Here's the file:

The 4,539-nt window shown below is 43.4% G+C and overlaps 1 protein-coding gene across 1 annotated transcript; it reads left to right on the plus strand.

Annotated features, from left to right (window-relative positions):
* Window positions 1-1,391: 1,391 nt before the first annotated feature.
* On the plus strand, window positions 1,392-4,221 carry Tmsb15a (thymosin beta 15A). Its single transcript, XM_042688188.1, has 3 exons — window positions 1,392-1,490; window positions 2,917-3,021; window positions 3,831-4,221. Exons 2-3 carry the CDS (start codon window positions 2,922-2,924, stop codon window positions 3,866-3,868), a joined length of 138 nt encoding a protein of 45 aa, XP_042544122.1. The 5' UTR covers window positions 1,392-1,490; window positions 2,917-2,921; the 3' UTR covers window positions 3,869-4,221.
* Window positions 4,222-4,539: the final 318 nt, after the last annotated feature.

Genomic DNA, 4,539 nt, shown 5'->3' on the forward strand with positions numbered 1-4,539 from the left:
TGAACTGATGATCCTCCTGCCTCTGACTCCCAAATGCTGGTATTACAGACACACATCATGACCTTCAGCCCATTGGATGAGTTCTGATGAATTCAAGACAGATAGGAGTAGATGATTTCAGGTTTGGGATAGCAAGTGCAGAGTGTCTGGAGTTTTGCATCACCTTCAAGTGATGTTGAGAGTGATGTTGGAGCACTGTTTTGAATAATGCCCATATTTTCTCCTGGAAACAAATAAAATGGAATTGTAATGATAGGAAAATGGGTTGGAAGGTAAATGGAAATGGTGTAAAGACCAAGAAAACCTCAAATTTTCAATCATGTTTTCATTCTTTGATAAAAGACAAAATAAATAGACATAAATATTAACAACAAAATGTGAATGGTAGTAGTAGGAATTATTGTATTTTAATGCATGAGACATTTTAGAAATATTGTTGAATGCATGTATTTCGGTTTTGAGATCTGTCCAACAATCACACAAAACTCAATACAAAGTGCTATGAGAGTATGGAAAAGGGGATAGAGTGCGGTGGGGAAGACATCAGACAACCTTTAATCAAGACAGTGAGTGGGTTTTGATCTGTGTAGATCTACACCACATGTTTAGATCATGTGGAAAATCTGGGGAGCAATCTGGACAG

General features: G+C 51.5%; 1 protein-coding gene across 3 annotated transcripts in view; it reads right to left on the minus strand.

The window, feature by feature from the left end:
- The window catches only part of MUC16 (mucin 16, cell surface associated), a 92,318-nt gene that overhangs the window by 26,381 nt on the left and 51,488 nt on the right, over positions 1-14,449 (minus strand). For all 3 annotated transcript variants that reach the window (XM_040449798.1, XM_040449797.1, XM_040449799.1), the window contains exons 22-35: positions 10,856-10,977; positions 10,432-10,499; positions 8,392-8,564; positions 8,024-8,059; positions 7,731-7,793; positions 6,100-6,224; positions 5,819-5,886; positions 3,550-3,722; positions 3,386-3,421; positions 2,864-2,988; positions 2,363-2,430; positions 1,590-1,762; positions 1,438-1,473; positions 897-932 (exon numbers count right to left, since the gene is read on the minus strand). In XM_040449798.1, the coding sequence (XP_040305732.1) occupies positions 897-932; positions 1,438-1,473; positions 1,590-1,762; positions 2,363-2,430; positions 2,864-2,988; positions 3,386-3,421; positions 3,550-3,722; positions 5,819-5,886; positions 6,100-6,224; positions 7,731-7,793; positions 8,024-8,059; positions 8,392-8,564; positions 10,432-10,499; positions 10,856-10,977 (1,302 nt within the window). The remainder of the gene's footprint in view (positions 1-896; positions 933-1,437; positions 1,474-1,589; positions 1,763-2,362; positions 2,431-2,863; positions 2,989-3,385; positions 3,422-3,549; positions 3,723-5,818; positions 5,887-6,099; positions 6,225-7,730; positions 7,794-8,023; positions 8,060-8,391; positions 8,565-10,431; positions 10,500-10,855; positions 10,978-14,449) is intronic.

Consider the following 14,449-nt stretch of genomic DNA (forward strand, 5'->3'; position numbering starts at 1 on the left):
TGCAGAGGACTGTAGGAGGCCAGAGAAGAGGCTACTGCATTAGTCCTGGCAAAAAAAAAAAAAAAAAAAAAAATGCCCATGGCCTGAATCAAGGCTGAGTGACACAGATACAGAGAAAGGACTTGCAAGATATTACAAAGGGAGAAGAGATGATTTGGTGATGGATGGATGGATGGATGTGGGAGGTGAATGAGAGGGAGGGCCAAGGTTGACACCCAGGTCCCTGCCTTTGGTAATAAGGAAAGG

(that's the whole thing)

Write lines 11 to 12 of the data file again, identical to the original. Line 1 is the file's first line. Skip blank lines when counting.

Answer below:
Consider the following 14,449-nt stretch of genomic DNA (forward strand, 5'->3'; position numbering starts at 1 on the left):
TGCAGAGGACTGTAGGAGGCCAGAGAAGAGGCTACTGCATTAGTCCTGGCAAAAAAAAAAAAAAAAAAAAAAATGCCCATGGCCTGAATCAAGGCTGAGTGACACAGATACAGAGAAAGGACTTGCAAGATATTACAAAGGGAGAAGAGATGATTTGGTGATGGATGGATGGATGGATGTGGGAGGTGAATGAGAGGGAGGGCCAAGGTTGACACCCAGGTCCCTGCCTTTGGTAATAAGGAAAGG